Bob Bauman, every hair in place, dapper as always in his trademark blue suit and vest, shifted slightly in the chair and pondered the suggestion of the small-town newspaper editor.

"So, the word's out that I've mellowed, eh?" Bauman said. "God forbid that should get around. We can't have those rumors spreading, can we?"

The former three-term Republican congressman laughed, more as a punctuation mark than anything else. It was a signal that he wanted to be serious. He leaned forward in the big chair. "We all have to grow up sooner or later. I'm just trying to be me. I guess I've changed. I don't think I have to save the world anymore. I'm just trying to live one day at a time and I've never felt better in my entire life."

The interview ended without any mention of the events of 16 months ago that led to the abrupt end of what had seemed to be an invincible career in the House -- Bauman's arrest in Washington on a morals charge, and his subsequent statement that he suffered from "the twin compulsions of alcoholism and homosexuality."

Don Herring, editor of the Cecil Whig, said, "I think he's already answered those questions, over and over again."

But not everyone is silent.

Some Republicans, fearing that Bauman would lose again in a rematch with Democratic Rep. Roy Dyson, are hoping to deny him the GOP nomination. C.A. Porter Hopkins, a former state senator, already has announced his candidacy, and Robert Cook, a Salisbury businessman, is expected to announce.

Del. Lou Riley (R.-Wicomico), a long-time Bauman supporter, said, "I really don't understand why he [Bauman] is doing this. I just can't see myself supporting him again. I'm sorry to say that, but it's the way I feel. He created his problems, so he has to solve them."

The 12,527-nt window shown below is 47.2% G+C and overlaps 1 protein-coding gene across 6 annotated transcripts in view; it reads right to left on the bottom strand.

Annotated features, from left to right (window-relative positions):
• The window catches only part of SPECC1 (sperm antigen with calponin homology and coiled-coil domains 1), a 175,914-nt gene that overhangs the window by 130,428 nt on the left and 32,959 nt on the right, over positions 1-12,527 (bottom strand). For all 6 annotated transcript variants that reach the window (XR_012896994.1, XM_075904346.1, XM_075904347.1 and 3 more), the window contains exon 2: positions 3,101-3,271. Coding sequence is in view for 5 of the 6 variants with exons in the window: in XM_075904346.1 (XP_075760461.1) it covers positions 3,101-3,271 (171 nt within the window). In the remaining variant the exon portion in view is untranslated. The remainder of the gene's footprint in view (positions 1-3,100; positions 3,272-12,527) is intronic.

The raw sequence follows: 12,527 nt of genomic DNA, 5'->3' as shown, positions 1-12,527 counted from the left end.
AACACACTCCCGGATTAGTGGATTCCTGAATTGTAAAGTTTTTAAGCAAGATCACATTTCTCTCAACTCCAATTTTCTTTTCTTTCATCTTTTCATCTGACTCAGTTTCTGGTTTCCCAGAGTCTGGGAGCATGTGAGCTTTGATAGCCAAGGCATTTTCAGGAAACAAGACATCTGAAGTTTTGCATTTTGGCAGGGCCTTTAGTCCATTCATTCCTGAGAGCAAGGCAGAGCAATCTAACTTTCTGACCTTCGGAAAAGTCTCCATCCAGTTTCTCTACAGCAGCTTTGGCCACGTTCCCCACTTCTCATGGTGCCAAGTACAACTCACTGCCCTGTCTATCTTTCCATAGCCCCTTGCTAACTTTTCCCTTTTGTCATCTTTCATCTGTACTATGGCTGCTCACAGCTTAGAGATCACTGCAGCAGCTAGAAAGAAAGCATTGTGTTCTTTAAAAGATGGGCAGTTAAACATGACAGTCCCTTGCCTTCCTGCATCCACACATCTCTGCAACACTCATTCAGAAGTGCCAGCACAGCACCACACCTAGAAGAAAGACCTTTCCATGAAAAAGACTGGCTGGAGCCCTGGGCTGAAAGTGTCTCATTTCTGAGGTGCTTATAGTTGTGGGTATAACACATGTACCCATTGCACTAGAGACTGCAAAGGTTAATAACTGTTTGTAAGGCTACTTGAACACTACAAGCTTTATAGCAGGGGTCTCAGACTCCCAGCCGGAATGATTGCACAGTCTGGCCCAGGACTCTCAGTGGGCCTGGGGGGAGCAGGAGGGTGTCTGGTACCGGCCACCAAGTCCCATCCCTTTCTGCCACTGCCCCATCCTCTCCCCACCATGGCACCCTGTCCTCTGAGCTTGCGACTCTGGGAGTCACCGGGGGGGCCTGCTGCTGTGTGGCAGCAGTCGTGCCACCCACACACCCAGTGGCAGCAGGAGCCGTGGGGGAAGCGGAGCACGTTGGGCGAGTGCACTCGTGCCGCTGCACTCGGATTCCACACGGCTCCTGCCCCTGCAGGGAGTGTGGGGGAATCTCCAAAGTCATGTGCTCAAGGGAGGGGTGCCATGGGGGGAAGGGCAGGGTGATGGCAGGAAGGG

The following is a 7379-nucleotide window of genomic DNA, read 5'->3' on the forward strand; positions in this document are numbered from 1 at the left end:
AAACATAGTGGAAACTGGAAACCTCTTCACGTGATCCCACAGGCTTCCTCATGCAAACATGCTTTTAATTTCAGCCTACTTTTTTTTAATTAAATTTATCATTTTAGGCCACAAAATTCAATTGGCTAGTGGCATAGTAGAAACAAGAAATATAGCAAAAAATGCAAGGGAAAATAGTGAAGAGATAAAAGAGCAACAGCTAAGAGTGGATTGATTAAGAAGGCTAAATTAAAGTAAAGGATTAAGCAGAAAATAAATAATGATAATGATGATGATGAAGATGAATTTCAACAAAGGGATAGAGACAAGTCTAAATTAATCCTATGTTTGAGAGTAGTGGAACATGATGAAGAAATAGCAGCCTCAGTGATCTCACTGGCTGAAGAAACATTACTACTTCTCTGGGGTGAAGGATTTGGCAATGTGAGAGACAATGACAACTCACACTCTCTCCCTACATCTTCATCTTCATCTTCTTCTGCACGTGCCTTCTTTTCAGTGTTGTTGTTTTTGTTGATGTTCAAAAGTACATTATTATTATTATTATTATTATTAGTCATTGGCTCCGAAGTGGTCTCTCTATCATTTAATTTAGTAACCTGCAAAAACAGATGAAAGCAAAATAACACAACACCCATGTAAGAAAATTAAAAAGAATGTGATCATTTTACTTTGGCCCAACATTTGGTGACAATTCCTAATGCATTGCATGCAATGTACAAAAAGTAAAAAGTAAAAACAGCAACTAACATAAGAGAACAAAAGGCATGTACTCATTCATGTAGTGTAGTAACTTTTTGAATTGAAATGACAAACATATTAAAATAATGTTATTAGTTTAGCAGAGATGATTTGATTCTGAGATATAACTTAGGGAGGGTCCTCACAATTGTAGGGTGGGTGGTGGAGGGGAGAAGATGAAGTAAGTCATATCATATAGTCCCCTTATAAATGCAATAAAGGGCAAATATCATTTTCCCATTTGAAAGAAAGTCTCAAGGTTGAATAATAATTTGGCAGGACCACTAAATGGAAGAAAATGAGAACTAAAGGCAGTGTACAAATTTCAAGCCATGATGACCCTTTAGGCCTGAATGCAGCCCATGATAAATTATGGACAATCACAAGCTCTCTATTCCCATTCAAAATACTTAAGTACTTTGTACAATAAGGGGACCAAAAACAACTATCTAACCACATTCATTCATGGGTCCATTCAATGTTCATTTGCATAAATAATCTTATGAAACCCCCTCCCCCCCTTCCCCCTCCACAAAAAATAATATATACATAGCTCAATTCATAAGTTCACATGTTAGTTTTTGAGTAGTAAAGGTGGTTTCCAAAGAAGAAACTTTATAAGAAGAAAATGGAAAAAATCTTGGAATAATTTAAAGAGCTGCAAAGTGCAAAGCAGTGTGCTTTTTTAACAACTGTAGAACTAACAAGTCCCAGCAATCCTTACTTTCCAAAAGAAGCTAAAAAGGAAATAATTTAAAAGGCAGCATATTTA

Another Republican state legislator said, "I stood up with him when he announced he was running, but I'm not sure why I did. My wife was pretty upset with me."

Bauman says he does not think Hopkins is a serious candidate. "He said he's running just to stop me, I don't think that's a reason to run for Congress."

Hopkins said that is not his only reason: "I'm running because I think the people of this district should be able to make a choice. Am I running just to keep Bauman out? No. Is his presence in the race a factor? Yes, most definitely.

"I don't think he could be more wrong in thinking his problems of the past will be forgotten and will just go away. I don't think a person's personal problems should be foisted off on the people of this district, the Republican Party or national politics in general.I feel embarrassed that the people of this district are going to be put through this kind of thing all over again."